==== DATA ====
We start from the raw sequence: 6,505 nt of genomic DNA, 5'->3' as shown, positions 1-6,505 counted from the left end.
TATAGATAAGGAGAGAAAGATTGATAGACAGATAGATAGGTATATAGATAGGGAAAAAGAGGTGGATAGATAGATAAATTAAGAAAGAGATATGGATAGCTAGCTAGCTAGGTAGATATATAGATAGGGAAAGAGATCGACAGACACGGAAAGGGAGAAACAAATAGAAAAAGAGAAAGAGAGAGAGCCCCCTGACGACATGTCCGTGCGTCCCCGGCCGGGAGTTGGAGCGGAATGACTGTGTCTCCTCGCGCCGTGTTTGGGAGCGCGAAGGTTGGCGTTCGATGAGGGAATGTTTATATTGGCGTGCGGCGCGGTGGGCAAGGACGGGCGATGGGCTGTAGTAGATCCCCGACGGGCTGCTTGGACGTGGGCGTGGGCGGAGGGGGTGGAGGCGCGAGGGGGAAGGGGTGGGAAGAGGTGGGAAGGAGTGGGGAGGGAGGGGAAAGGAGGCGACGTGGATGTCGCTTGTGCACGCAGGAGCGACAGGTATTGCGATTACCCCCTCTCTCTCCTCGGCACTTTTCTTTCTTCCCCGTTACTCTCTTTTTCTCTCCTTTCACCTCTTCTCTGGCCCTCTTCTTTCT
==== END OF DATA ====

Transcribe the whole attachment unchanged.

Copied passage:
We start from the raw sequence: 6,505 nt of genomic DNA, 5'->3' as shown, positions 1-6,505 counted from the left end.
TATAGATAAGGAGAGAAAGATTGATAGACAGATAGATAGGTATATAGATAGGGAAAAAGAGGTGGATAGATAGATAAATTAAGAAAGAGATATGGATAGCTAGCTAGCTAGGTAGATATATAGATAGGGAAAGAGATCGACAGACACGGAAAGGGAGAAACAAATAGAAAAAGAGAAAGAGAGAGAGCCCCCTGACGACATGTCCGTGCGTCCCCGGCCGGGAGTTGGAGCGGAATGACTGTGTCTCCTCGCGCCGTGTTTGGGAGCGCGAAGGTTGGCGTTCGATGAGGGAATGTTTATATTGGCGTGCGGCGCGGTGGGCAAGGACGGGCGATGGGCTGTAGTAGATCCCCGACGGGCTGCTTGGACGTGGGCGTGGGCGGAGGGGGTGGAGGCGCGAGGGGGAAGGGGTGGGAAGAGGTGGGAAGGAGTGGGGAGGGAGGGGAAAGGAGGCGACGTGGATGTCGCTTGTGCACGCAGGAGCGACAGGTATTGCGATTACCCCCTCTCTCTCCTCGGCACTTTTCTTTCTTCCCCGTTACTCTCTTTTTCTCTCCTTTCACCTCTTCTCTGGCCCTCTTCTTTCT